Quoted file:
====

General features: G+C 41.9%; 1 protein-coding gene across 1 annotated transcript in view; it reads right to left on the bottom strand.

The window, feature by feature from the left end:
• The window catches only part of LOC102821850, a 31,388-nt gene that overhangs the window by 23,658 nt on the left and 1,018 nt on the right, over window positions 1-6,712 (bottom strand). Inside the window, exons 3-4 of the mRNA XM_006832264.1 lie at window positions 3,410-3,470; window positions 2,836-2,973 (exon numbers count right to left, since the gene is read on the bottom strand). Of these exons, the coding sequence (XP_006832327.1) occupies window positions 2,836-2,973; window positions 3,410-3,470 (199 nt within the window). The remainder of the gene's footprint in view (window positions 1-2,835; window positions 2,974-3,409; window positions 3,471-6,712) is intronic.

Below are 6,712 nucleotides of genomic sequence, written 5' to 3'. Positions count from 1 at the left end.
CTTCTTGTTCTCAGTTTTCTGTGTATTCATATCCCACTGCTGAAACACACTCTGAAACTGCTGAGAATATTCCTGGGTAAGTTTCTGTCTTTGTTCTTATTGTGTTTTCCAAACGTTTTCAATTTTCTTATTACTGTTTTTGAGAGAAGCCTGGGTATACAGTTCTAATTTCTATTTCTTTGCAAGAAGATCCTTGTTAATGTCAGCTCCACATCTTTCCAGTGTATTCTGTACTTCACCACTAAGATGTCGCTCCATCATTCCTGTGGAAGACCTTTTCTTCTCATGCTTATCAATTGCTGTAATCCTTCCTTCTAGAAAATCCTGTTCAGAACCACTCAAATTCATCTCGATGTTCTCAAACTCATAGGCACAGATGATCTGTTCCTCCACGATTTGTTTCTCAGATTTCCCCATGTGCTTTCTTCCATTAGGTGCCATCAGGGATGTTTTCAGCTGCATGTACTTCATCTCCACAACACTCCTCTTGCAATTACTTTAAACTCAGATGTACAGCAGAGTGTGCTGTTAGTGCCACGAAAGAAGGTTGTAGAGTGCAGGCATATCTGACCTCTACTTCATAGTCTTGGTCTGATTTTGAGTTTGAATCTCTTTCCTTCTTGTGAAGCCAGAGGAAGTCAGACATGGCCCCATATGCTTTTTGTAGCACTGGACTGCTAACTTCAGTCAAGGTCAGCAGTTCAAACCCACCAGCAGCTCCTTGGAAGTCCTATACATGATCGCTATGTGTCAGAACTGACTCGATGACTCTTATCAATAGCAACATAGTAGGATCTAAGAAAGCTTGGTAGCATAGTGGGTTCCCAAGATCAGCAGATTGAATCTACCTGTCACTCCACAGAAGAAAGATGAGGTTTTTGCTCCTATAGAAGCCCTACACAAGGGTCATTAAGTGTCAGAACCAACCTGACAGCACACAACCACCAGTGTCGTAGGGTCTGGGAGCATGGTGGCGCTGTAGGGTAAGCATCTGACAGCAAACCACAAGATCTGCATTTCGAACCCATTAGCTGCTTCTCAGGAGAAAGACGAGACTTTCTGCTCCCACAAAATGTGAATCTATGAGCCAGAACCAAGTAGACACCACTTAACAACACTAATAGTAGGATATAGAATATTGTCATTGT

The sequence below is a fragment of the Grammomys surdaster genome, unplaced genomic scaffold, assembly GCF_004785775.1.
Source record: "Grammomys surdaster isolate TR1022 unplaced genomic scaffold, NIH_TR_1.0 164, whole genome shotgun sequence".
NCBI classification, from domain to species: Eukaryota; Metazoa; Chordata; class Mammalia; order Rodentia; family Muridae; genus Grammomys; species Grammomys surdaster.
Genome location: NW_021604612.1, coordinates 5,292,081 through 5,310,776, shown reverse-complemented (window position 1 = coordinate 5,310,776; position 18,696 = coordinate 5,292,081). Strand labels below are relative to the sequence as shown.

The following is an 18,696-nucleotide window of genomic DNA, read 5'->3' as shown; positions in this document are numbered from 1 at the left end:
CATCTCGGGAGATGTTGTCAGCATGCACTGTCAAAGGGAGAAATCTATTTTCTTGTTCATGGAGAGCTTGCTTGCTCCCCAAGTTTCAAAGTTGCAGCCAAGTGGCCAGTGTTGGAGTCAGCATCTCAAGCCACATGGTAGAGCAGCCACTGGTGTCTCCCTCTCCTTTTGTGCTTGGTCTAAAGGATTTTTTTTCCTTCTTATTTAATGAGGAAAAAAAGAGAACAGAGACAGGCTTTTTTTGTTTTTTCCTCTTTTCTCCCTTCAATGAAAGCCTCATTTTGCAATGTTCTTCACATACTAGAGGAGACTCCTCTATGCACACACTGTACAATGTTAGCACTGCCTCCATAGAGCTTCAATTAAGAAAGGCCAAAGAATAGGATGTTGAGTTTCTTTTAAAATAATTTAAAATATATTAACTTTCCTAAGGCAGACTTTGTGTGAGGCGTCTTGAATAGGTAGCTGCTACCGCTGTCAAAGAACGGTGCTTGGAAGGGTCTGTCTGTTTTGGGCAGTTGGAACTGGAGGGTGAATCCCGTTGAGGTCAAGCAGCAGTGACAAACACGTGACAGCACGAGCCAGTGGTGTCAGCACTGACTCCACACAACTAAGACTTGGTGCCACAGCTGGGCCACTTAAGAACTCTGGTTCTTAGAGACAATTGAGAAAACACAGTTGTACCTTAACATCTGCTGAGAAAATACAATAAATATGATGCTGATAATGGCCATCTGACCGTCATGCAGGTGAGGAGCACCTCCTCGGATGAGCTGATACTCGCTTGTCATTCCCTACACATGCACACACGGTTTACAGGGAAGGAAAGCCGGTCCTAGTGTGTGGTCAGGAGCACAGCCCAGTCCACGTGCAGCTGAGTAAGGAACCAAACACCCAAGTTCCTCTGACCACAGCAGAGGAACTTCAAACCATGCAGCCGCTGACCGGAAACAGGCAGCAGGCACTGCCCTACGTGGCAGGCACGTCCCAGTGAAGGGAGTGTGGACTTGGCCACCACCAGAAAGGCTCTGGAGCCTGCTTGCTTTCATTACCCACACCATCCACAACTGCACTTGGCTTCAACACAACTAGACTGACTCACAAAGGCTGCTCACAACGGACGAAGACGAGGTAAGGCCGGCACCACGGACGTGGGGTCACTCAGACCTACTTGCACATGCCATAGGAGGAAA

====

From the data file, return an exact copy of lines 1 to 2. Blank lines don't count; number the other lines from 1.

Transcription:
General features: G+C 41.9%; 1 protein-coding gene across 1 annotated transcript in view; it reads right to left on the bottom strand.

The window, feature by feature from the left end: